WHERE DOES BREA CITY WATER COME FROM?
Your drinking water is a blend of surface water imported by the MWDSC, and groundwater imported from Cal Domestic in Whittier. MWDSC’s imported water sources are the Colorado River and the State Water Project, which draws water from the Sacramento-San Joaquin River Delta. Cal Domestic water originates from the Main San Gabriel groundwater basin.
ARE THERE CONTAMINANTS IN BREA CITY WATER?
The sources of drinking water (both tap water and bottled water) include rivers, lakes, streams, ponds, reservoirs, springs and wells. As water travels over the
the surface of the land or through the layers of the ground it dissolves naturally-occurring minerals and, in some cases, radioactive material, and can pick up substances resulting from the presence of animal and human activity.
Contaminants that may be present in source water include:
Pesticides and herbicides, which may come from a variety of sources such as agriculture, urban stormwater runoff, and residential uses.
Microbial contaminants, such as viruses and bacteria, which may come from sewage treatment
plants, septic systems, agricultural livestock operations and
Radioactive contaminants, which can be naturally occurring or be the result of oil and gas production or mining activities.
Inorganic contaminants, such as salts and metals, which can be naturally occurring or result from urban storm runoff, industrial or domestic wastewater discharges, oil and gas production, mining and farming.
Organic chemical contaminants, including synthetic and volatile organic chemicals, which are by-products of industrial processes and petroleum production, and can also come from gasoline stations, urban stormwater runoff, agricultural application, and septic systems
SHOULD I DRINK AND BATHE WITH BREA CITY WATER STRAIGHT FROM MY FAUCET?
Some people may be more vulnerable to contaminants in drinking water than the general population. Immuno-compromised people, such as those with cancer who are undergoing chemotherapy, persons who have had organ transplants, people with HIV/AIDS or other immune system disorders, some elderly persons and infants can be particularly at risk from infections. These people should seek advice about drinking water from their health care providers.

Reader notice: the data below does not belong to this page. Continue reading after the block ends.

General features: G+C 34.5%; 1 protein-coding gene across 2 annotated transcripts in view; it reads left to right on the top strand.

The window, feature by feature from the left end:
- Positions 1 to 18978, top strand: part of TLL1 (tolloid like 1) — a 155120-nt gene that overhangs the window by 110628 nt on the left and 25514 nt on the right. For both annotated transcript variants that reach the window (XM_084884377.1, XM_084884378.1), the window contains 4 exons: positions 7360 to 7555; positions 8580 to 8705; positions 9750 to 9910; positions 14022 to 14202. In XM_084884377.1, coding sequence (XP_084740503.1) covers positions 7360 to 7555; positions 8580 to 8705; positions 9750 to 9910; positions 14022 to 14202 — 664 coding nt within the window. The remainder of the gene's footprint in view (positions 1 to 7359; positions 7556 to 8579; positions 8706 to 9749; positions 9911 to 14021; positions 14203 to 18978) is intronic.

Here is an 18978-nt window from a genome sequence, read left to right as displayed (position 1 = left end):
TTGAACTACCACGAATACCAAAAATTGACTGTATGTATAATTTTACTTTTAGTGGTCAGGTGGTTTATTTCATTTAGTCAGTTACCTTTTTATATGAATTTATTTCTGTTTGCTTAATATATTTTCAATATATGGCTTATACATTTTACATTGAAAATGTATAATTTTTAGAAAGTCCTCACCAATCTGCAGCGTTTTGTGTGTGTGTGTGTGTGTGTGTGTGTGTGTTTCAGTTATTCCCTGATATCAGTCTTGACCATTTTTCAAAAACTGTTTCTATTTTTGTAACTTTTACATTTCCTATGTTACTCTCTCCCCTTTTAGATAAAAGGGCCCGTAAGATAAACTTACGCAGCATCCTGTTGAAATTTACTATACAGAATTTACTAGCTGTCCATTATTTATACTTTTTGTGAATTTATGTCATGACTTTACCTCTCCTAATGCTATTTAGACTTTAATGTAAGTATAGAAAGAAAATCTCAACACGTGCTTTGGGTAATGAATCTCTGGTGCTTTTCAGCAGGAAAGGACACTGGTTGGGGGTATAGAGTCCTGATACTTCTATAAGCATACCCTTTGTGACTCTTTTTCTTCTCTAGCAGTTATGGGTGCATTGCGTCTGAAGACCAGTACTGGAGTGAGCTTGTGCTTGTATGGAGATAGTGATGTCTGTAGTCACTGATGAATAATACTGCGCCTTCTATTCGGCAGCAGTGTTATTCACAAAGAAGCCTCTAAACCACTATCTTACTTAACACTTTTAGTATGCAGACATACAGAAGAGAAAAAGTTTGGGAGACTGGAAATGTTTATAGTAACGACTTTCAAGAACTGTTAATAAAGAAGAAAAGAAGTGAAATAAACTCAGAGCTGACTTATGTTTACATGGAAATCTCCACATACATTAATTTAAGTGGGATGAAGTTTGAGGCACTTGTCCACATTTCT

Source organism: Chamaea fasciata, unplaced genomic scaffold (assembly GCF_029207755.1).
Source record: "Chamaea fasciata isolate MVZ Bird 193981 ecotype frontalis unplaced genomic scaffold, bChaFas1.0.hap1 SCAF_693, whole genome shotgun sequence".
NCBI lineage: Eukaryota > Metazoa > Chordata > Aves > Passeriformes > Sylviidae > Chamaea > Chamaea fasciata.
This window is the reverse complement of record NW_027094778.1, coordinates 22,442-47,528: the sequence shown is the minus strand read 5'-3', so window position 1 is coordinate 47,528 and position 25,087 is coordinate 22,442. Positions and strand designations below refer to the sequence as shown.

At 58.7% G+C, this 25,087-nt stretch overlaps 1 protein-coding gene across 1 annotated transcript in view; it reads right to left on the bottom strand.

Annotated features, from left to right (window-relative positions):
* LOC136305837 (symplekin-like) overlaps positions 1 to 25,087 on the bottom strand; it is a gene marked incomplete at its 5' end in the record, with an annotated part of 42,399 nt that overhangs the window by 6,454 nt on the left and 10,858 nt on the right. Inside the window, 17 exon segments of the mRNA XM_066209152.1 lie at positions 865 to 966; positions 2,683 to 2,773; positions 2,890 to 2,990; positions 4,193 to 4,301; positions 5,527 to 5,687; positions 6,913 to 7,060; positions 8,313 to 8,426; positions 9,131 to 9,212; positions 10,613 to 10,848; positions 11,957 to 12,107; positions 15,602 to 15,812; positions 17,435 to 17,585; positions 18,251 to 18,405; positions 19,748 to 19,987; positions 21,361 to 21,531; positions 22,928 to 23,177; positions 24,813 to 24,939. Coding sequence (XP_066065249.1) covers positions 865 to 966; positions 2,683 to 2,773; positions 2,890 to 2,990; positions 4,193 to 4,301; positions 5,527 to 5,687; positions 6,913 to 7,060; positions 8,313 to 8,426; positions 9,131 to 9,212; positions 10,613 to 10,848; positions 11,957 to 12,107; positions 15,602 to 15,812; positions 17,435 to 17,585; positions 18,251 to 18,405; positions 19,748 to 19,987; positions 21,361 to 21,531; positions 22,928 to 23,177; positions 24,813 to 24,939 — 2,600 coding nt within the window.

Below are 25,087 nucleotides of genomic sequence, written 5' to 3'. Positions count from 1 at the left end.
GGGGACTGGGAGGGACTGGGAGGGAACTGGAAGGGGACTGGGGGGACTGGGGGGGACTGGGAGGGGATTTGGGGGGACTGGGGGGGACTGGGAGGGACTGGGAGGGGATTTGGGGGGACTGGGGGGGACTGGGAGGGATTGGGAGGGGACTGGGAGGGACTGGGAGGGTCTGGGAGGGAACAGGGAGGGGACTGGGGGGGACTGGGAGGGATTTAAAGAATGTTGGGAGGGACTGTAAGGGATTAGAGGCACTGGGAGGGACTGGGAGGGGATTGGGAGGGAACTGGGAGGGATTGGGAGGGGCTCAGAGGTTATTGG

The USEPA and the federal Centers for Disease Control
guidelines on appropriate means to lessen the risk of
infection by Cryptosporidium and other microbial contaminants are available from USEPA’s Safe Drinking Water Hotline at (800) 426-4791 between 10 a.m. and 4 p.m. Eastern Time (7 a.m. to 1 p.m. in California)- source: 2017 Brea consumer confidence report.
HISTORY OF THE CITY OF BREA
Nestled in the foothills on a plateau at the northern tip of Orange County, Brea was known as a place where tar seeped from the hills. The word “Brea” means tar in Spanish. In early history, Indians and pioneers used chunks of the oil-soaked earth for fuel and domestic purposes like heating their homes and waterproofing their roofs. Then came the big oil boom!
In 1894, the Union Oil Company purchased 1,200 acres of land to be used for oil development. They struck it rich in 1898 when the first oil well, Olinda Oil Well #1, came in – thus creating an oil boom in the hills of Brea and Olinda and paving the way for the thriving city that Brea is today.
An actual town did not develop until 1911 when businesses and small industries sprang up to serve the oil field workers and their families. The official founding date for the town of Brea is January 19, 1911, when the old map of the town of Randolph was refiled under a new name. The City of Brea became incorporated on February 23, 1917, with a population of 752. Brea’s oil boom lasted until the 1940s. As oil production declined, the next three decades brought new housing developments and businesses to Brea. The 70s saw big changes with the opening of the Brea Mall. The city grew steadily over the years. As oil production declined, the 40s, 50s, and 60s brought many new housing developments and new businesses. The 70s saw big changes with the opening of the Orange (57) freeway and the construction of the Brea Mall. Industrial parks and retail areas thrived in Brea during the 70s and 80s, as more and more companies took advantage of the city’s strategic location in the center of Southern California.
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